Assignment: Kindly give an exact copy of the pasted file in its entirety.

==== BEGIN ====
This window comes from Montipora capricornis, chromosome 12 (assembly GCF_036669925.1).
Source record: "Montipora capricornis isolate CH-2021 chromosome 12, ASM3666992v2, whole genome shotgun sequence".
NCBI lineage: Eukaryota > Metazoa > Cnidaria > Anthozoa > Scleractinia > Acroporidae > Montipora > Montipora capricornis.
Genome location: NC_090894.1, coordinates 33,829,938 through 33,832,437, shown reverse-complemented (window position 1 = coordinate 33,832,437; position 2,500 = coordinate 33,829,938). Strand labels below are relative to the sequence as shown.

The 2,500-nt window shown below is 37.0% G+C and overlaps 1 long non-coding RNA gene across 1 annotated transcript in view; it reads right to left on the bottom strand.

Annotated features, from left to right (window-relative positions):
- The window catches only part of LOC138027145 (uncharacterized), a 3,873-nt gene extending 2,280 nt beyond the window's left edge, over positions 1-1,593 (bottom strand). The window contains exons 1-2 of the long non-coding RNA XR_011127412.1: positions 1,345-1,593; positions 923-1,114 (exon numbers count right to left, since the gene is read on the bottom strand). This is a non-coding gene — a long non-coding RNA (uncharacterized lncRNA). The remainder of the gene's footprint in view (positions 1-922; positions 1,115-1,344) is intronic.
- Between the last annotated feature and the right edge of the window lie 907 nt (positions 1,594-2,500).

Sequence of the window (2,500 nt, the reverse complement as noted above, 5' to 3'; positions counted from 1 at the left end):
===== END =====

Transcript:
This window comes from Montipora capricornis, chromosome 12 (assembly GCF_036669925.1).
Source record: "Montipora capricornis isolate CH-2021 chromosome 12, ASM3666992v2, whole genome shotgun sequence".
NCBI lineage: Eukaryota > Metazoa > Cnidaria > Anthozoa > Scleractinia > Acroporidae > Montipora > Montipora capricornis.
Genome location: NC_090894.1, coordinates 33,829,938 through 33,832,437, shown reverse-complemented (window position 1 = coordinate 33,832,437; position 2,500 = coordinate 33,829,938). Strand labels below are relative to the sequence as shown.

The 2,500-nt window shown below is 37.0% G+C and overlaps 1 long non-coding RNA gene across 1 annotated transcript in view; it reads right to left on the bottom strand.

Annotated features, from left to right (window-relative positions):
- The window catches only part of LOC138027145 (uncharacterized), a 3,873-nt gene extending 2,280 nt beyond the window's left edge, over positions 1-1,593 (bottom strand). The window contains exons 1-2 of the long non-coding RNA XR_011127412.1: positions 1,345-1,593; positions 923-1,114 (exon numbers count right to left, since the gene is read on the bottom strand). This is a non-coding gene — a long non-coding RNA (uncharacterized lncRNA). The remainder of the gene's footprint in view (positions 1-922; positions 1,115-1,344) is intronic.
- Between the last annotated feature and the right edge of the window lie 907 nt (positions 1,594-2,500).

Sequence of the window (2,500 nt, the reverse complement as noted above, 5' to 3'; positions counted from 1 at the left end):